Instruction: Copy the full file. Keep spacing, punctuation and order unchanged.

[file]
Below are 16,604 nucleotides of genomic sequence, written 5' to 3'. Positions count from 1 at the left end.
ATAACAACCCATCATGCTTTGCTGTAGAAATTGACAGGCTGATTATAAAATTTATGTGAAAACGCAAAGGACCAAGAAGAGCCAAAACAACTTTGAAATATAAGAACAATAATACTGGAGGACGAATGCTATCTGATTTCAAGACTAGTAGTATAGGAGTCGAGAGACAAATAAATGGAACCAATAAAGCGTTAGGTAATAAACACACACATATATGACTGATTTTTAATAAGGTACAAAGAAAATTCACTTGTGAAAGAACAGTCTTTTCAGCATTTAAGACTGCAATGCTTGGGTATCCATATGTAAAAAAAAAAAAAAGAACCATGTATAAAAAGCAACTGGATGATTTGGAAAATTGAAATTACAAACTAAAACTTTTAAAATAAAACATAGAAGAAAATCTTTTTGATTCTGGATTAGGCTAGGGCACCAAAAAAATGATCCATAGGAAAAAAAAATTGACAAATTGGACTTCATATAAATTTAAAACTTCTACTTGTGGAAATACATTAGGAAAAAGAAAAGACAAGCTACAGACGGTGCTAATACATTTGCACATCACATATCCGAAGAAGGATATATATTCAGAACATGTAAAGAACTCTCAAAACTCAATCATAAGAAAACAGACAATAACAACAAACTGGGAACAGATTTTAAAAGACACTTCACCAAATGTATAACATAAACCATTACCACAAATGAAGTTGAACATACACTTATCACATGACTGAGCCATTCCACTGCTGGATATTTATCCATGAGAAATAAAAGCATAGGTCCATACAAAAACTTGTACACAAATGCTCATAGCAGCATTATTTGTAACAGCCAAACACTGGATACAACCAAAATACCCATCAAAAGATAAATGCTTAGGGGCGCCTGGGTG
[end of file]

Below are 16,604 nucleotides of genomic sequence, written 5' to 3'. Positions count from 1 at the left end.
ATAACAACCCATCATGCTTTGCTGTAGAAATTGACAGGCTGATTATAAAATTTATGTGAAAACGCAAAGGACCAAGAAGAGCCAAAACAACTTTGAAATATAAGAACAATAATACTGGAGGACGAATGCTATCTGATTTCAAGACTAGTAGTATAGGAGTCGAGAGACAAATAAATGGAACCAATAAAGCGTTAGGTAATAAACACACACATATATGACTGATTTTTAATAAGGTACAAAGAAAATTCACTTGTGAAAGAACAGTCTTTTCAGCATTTAAGACTGCAATGCTTGGGTATCCATATGTAAAAAAAAAAAAAAGAACCATGTATAAAAAGCAACTGGATGATTTGGAAAATTGAAATTACAAACTAAAACTTTTAAAATAAAACATAGAAGAAAATCTTTTTGATTCTGGATTAGGCTAGGGCACCAAAAAAATGATCCATAGGAAAAAAAAATTGACAAATTGGACTTCATATAAATTTAAAACTTCTACTTGTGGAAATACATTAGGAAAAAGAAAAGACAAGCTACAGACGGTGCTAATACATTTGCACATCACATATCCGAAGAAGGATATATATTCAGAACATGTAAAGAACTCTCAAAACTCAATCATAAGAAAACAGACAATAACAACAAACTGGGAACAGATTTTAAAAGACACTTCACCAAATGTATAACATAAACCATTACCACAAATGAAGTTGAACATACACTTATCACATGACTGAGCCATTCCACTGCTGGATATTTATCCATGAGAAATAAAAGCATAGGTCCATACAAAAACTTGTACACAAATGCTCATAGCAGCATTATTTGTAACAGCCAAACACTGGATACAACCAAAATACCCATCAAAAGATAAATGCTTAGGGGCGCCTGGGTG